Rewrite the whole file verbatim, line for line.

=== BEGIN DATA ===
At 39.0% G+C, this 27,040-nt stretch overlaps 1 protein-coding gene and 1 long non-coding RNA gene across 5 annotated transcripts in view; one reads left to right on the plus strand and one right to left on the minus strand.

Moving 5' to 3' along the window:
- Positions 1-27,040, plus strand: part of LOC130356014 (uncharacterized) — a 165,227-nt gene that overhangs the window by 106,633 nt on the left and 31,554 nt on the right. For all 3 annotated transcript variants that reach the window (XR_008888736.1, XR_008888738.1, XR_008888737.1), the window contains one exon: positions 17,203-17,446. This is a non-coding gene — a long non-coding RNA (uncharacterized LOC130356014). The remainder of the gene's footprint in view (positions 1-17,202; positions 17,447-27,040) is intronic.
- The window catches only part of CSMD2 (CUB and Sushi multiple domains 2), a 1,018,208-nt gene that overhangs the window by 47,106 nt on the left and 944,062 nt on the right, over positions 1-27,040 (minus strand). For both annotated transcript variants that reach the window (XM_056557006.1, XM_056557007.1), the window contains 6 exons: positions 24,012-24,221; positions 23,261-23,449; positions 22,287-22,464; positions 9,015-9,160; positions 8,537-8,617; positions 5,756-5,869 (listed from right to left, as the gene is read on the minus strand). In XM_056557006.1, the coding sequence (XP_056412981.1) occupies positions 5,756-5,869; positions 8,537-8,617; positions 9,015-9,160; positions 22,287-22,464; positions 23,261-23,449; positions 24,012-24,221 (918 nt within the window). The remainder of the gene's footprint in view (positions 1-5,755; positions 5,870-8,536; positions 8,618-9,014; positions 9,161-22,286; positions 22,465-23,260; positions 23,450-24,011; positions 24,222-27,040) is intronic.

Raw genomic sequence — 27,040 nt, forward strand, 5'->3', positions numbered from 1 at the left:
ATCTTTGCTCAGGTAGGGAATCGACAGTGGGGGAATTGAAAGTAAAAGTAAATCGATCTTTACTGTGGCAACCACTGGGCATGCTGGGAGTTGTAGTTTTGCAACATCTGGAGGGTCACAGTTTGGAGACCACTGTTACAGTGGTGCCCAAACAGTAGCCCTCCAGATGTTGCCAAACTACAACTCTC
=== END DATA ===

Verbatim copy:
At 39.0% G+C, this 27,040-nt stretch overlaps 1 protein-coding gene and 1 long non-coding RNA gene across 5 annotated transcripts in view; one reads left to right on the plus strand and one right to left on the minus strand.

Moving 5' to 3' along the window:
- Positions 1-27,040, plus strand: part of LOC130356014 (uncharacterized) — a 165,227-nt gene that overhangs the window by 106,633 nt on the left and 31,554 nt on the right. For all 3 annotated transcript variants that reach the window (XR_008888736.1, XR_008888738.1, XR_008888737.1), the window contains one exon: positions 17,203-17,446. This is a non-coding gene — a long non-coding RNA (uncharacterized LOC130356014). The remainder of the gene's footprint in view (positions 1-17,202; positions 17,447-27,040) is intronic.
- The window catches only part of CSMD2 (CUB and Sushi multiple domains 2), a 1,018,208-nt gene that overhangs the window by 47,106 nt on the left and 944,062 nt on the right, over positions 1-27,040 (minus strand). For both annotated transcript variants that reach the window (XM_056557006.1, XM_056557007.1), the window contains 6 exons: positions 24,012-24,221; positions 23,261-23,449; positions 22,287-22,464; positions 9,015-9,160; positions 8,537-8,617; positions 5,756-5,869 (listed from right to left, as the gene is read on the minus strand). In XM_056557006.1, the coding sequence (XP_056412981.1) occupies positions 5,756-5,869; positions 8,537-8,617; positions 9,015-9,160; positions 22,287-22,464; positions 23,261-23,449; positions 24,012-24,221 (918 nt within the window). The remainder of the gene's footprint in view (positions 1-5,755; positions 5,870-8,536; positions 8,618-9,014; positions 9,161-22,286; positions 22,465-23,260; positions 23,450-24,011; positions 24,222-27,040) is intronic.

Raw genomic sequence — 27,040 nt, forward strand, 5'->3', positions numbered from 1 at the left:
ATCTTTGCTCAGGTAGGGAATCGACAGTGGGGGAATTGAAAGTAAAAGTAAATCGATCTTTACTGTGGCAACCACTGGGCATGCTGGGAGTTGTAGTTTTGCAACATCTGGAGGGTCACAGTTTGGAGACCACTGTTACAGTGGTGCCCAAACAGTAGCCCTCCAGATGTTGCCAAACTACAACTCTC